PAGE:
On avatars

I’m reading the blogpost Is your SL avatar a projection of yourself? by Shirley Williams and reflecting on my relation with Anna Begonia. I’m one of those who talk about their avatar in 3rd person. Anna Begonia does not resemble my cellular self at all: she is a brunette, wears pigtails, has red eyes and looks much younger (and thinner) than me. On the other hand, I usually say: I met Carol, I talked with Misy, I was interviewed by Cvetcka students, I’m working on a new activity for Italianiamo. So it’s a case of mixed identities :).

This week I’ve actually been thinking a lot about avatars and the importance they have in our lives (both SL and RL): a friend of mine and former colleague woke up one day to discover that he did not have anymore access to his avatar. The company he was working with and who owned the avatar decided out of the blue, without even bothering to tell him, to deny him the access to his avatar. Normal, I would say, if this happened when he stopped working with them, less normal if it happens 8 months afterwards.

When he warned me that he wasn’t anymore himself I was shocked. For how things happened, and because I realised that he was loosing not only his inventory but, more important, his contact and his “name”.
Name in SL is very important, it’s how people know you, is what people know about you, it represents you much more than in RL: in SL you can change aspects but people will recognise you by the name. Your SL name is your reputation and in some cases of very well known people is a sort of brand. I will buy a scripted object from Eloise Pasteur, go to an event organised by Dudeney Ge, read with attention a blogspot by Tateru Nino because I know their “brand” means quality. I trust them even though I do not know them personally and in many cases I don’t know who they are in RL.

To think that now another person can go around with the name of my friend (although I hope with another aspect, since the avatar face resembled very closely my friend’s) gives me creeps, and I understand how students once felt when they discovered that an avatar they were very found of was actually another person (I think the original one left because she was sick of delayed payments). It makes me simply dizzy to think that I cannot be sure of the person beyond the avatar, but yes, this with avatars owned by companies and school can happen.

When I was working for Languagelab I was told that I was to use a company avatar. I understand the reasons, and I even found the idea very practical but I was very annoyed to leave Anna Begonia at home. She was the one that got me that job, wasn’t she? And she had been around Languagelab for quite a while, developed a relationship with students and co-workers, she had a character and I’m very fond and proud of her.

To prepare me mentally and to make the change less abrupt to students I made another avatar. I did her rather ugly, with a big nose and a pronounced jaw. While I was making her I did not love her at all… it was something forced on me, it was an idea I did not like but understand and that it was my duty to accept.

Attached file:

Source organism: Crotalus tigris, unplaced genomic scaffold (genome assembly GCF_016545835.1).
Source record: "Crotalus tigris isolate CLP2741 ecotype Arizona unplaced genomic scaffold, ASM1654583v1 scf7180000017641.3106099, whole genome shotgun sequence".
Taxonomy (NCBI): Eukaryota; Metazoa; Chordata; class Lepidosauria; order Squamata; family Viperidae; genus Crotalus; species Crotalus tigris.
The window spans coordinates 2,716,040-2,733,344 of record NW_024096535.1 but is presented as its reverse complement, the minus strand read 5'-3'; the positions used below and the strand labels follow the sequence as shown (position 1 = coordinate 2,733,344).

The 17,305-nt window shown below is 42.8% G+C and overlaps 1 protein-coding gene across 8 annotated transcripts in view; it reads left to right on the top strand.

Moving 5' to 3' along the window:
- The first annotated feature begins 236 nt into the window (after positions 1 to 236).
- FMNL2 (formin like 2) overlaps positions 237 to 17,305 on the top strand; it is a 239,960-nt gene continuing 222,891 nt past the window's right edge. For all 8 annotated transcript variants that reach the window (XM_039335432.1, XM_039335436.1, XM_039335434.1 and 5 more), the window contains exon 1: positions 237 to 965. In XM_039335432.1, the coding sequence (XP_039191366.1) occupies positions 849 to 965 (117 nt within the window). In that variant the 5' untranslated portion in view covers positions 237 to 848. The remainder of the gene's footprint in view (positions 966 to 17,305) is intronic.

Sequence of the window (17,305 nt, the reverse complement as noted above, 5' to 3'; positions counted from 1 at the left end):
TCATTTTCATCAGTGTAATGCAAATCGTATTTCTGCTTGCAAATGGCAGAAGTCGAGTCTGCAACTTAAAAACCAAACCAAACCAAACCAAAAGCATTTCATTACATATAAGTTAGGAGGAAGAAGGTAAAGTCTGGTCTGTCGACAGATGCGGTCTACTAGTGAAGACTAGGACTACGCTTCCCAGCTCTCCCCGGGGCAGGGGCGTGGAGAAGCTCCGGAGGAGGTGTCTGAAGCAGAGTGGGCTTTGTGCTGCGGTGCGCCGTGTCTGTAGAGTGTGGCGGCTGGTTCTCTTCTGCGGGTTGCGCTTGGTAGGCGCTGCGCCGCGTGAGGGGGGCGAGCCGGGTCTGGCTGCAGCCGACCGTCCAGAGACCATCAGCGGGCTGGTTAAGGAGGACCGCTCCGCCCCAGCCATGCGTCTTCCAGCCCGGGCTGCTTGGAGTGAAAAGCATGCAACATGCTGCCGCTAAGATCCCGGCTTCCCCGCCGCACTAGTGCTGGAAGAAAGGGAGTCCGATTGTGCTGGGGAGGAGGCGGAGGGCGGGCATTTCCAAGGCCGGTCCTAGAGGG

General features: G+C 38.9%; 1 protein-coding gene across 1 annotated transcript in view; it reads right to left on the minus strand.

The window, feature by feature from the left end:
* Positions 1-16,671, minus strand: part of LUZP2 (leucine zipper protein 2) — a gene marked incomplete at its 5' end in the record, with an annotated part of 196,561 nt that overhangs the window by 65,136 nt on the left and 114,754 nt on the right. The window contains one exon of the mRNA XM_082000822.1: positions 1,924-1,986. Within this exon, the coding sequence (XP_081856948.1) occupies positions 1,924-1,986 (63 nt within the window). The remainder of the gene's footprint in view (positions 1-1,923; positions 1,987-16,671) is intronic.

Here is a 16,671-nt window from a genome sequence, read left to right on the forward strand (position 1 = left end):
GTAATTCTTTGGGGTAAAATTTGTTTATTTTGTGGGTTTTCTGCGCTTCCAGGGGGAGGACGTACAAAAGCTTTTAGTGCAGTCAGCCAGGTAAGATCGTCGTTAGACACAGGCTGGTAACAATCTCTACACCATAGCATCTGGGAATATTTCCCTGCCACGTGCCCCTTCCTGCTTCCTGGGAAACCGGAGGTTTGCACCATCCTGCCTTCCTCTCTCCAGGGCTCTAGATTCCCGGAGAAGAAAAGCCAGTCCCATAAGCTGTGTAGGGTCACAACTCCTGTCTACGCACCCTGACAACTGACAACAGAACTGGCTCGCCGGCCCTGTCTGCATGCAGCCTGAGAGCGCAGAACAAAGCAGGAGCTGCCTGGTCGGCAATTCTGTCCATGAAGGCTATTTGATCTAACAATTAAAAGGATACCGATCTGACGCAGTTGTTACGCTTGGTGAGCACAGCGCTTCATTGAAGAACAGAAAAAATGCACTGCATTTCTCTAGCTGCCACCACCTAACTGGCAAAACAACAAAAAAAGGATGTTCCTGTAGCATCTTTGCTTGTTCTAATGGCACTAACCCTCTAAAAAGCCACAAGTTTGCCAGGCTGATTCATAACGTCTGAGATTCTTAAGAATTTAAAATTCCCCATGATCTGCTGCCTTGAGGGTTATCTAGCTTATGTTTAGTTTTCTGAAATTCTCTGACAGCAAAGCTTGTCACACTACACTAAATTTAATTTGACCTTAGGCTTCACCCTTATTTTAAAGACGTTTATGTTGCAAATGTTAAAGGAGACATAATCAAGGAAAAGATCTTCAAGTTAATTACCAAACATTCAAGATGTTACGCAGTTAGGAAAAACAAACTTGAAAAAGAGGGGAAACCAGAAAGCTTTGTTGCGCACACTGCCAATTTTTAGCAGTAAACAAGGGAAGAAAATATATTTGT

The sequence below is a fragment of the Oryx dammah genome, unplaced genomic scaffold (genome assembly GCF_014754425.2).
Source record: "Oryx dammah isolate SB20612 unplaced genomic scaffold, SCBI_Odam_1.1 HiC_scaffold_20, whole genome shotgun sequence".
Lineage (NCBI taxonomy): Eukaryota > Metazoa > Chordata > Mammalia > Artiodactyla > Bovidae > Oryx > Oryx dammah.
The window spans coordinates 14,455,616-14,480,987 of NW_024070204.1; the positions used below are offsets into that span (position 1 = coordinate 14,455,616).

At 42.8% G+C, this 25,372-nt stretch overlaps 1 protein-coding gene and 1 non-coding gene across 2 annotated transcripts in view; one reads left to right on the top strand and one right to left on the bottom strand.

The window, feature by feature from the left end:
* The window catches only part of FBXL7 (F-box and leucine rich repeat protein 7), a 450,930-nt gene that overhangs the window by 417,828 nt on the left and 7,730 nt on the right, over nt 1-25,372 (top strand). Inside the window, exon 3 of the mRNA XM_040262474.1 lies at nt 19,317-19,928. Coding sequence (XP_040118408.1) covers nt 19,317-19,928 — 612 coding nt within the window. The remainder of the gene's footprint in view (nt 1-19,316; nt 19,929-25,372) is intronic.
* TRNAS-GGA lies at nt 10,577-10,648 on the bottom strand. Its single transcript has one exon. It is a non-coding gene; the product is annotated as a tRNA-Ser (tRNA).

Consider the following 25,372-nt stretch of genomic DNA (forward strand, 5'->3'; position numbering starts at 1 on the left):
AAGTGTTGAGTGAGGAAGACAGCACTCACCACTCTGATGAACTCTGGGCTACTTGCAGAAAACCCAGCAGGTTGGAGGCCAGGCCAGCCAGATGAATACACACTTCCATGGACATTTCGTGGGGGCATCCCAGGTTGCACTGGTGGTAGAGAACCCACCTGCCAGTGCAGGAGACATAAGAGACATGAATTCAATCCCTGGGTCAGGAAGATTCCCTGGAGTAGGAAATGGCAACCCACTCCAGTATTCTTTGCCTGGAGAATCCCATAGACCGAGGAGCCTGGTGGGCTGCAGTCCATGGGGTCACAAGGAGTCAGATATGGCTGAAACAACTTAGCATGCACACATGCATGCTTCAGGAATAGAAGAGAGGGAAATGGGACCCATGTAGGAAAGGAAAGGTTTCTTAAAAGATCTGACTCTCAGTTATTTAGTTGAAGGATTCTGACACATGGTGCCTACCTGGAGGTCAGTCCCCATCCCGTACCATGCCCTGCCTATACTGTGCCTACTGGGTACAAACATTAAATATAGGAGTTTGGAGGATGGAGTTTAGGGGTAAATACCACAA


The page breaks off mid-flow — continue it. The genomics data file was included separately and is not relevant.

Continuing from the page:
The funny thing is that when I was going to choose a skin for her I did not stop until I found something that made her look rather pretty. It was as if in the process of making her I developed a sort of affection towards this new and unwanted representation of myself, as if she came to live and I couldn’t be cruel to her and make her ugly and nasty.

And yes, she wore sort of pigtails and had red eyes.

Luckily Languagelab never managed to make us all a company avatar and I did not have to contact all my friends and coleagues in November 2008, when my collaboration finished, to warn them that I was not anymore myself.

In memory of old times I add here a Languagelab video documenting classes and citypeople activities from October/November 2008.



Filed under Muvenation, mvn08, Second Life

3 responses to “On avatars

  1. Your tale of the guy who lost access to his avatar is very disturbing.
    The issue of identity in a digitial world seems to have many aspects. We have some work called “This is Me” in which we are exploring of this and creating learning materials (http://thisisme.reading.ac.uk/), and I would like as part of that to explore the topic more.

    • antonella

      I had a look at the course “this is me” and found it very interesting and usefull.
      There are many more cases of people losing their avatar in SL. The last case I became aware of was that of a RL and SL musician, who after 3 years of activity in SL (more than 300 concerts given) saw his avatar banned, for no apparent reason. In his case, his “name” was a brand, and knowing him I don’t believe he did anything to be banned.

  2. ivo

    me too have been adressing my avatar as a 3rd person, but for a different reason … not because she’s a different person, but because she is my previous self… the young girl age 15-25 who was so positive thinking and less skeptical…
    which I am not anymore in RL
    As for that friend of yours, true… if that avatar later be used by another person..I can’t imagine how the new person behind the avatar or the company will explain to the community which I bet will be the same group of community ‘he’ has been involved so far.
    As for the previous man behind it, he hopefully will manage to create a new avatar representing more of his own RL name, since he is not playing a 3rd person with the avatar..
    it will not be easy for the 2 people, but the new one might experience a less easy adaptation since the previous one has already well known by the education community in SL.
    SL can be so complicated…. as if RL not complicated enough…

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